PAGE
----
Bush fires continue in Australia. Here are three articles on the fires.
Photo: The Drinks Business
‘While fire conditions worsen in Victorian wine regions, some of Australia’s grapegrowers and wine producers from Gippsland, in Victoria, are still in the early days of damage assessment from recent bushfires which struck the region.
As a region affected by recent fire activity, the main concern growers in the East Gippsland area have, is the damage to winegrapes from smoke taint.
Ken Eckersley, owner of Nicholson River Winery in East Gippsland, commented that, at present, the region is playing a waiting game to get a clearer picture of the impact caused by fires in the region.
“My understanding is that the most opportune time for smoke taint to damage winegrapes is during veraison, which is coming up fairly soon for us in the region,” he said.’
In addition to burnt vines and smoke taint there is also the effect on wine tourism, which is very important and well developed in Australia. The fires over the last few years look to be already putting some visitors off.
‘A number of wineries and vineyard owners across parts of South Australia, New South Wales, Victoria and Queensland were believed to have suffered serious damage from bushfires that may take years to recover from, Wine Australia said this week.
Adelaide Hills was believed to be one of the worst-hit wine areas.
Full damage assessments have not yet been possible, in some cases because it was still not safe for people to return to vineyards, and Wine Australia warned that a full picture would take time to assemble.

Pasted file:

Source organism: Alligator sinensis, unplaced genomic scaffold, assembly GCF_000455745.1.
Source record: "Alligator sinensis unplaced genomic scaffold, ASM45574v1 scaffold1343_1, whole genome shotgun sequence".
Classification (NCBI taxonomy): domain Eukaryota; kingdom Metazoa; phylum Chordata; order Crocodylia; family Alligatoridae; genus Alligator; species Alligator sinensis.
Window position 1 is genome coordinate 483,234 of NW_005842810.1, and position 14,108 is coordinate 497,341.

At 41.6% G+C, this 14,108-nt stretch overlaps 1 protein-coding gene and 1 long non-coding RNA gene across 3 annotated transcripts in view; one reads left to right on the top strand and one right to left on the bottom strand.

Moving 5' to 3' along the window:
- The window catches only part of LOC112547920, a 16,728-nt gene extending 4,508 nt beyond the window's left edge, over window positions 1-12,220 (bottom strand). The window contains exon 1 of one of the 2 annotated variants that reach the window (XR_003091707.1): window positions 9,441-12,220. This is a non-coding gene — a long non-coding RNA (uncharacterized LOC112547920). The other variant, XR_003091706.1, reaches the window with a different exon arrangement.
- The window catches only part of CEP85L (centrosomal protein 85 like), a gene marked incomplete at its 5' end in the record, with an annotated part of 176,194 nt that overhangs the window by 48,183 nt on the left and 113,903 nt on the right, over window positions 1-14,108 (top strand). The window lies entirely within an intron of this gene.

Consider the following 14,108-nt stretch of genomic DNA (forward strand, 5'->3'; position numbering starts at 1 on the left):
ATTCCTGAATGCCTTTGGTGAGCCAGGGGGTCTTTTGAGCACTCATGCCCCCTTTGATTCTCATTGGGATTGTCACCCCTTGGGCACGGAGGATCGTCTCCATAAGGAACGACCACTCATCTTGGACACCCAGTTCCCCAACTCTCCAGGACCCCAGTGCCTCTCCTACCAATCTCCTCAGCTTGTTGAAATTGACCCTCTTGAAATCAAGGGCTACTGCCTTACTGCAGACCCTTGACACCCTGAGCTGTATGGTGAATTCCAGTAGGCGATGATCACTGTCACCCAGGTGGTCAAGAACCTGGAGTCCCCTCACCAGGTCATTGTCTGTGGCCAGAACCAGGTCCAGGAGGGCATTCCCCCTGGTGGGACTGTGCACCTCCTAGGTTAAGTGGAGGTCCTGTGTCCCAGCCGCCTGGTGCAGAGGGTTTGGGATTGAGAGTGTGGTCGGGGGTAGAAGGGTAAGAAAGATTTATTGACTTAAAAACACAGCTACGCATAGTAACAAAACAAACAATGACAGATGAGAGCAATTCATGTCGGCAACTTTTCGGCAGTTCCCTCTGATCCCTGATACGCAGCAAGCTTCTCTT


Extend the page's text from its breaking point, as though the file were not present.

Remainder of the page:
Its comments provided another example of how bushfires have affected communities.’
‘A call to aid is being answered for a winery in the Adelaide Hills following the devastation of the Cudlee Creek bushfire.
David Bowley of Vinterloper in a social media post to a community forum, Adelaide Hospitality Crew, has asked for volunteers to help rebuild the label’s vineyard.
Bowley’s call for help has gone answered by some community members, who are offering their help to the effort which Bowley mentioned is to commence on the 17th January and finish the following day.
“If you are keen and available to volunteer for one or both days we’d love the help as we try to recover from the Cudlee Creek bushfire,” Bowley said in his post.
Bowley says that Vinterloper will provide their volunteers with lunch for their generous services on both days.
So far, a number of the community have responded to help the winery recover.’
A couple of recent bottles:
2013 Le Mont Sec, Vouvray, Domaine Huet
2013 is probably the least good vintage of the new millennium. A very cold spring meant that flowering was very late and picking even in the Pays Nantais didn’t start until late September. Not unusual in the 1960s and 1970s but nowadays very unusual.
The photo shows that although this 2013 Le Mont Sec is only seven years old it has taken on a considerable amount of colour. The same was true with the 2013 Muscadets tasted at Decanter a couple of years old. Muscadets from the vintages either side of the 13s had a much lighter colour. Incidentally 1990 Vouvray is much deeper in colour than 1989. The 2013 had an attractive citric and slightly honeyed nose and initially was quite austere, which I find attractive. After trying the wine I decanted it. With more air, time and becoming warmer the 2013 opened up and took on more weight and complexity. A good wine from a challenging vintage.
We had looked forward to savouring a 1996 Clos du Bourg Demi-Sec Domaine Huet on New Year’s Eve with our faisan à la Normande. Unfortunately it was horribly corked and had to be poured straight down the sink.
1979 Châteauneuf-du-Pape, Château de Beaucastel
This is one of the last few bottles of 1979 that we bought from Beaucastel back in the early 1980s when we used to stay in a campsite in a pine wood not far from Vaison-La-Romaine. It remains a real treat to drink with lovely soft, spicy and herbal fruit, long with very good balance.
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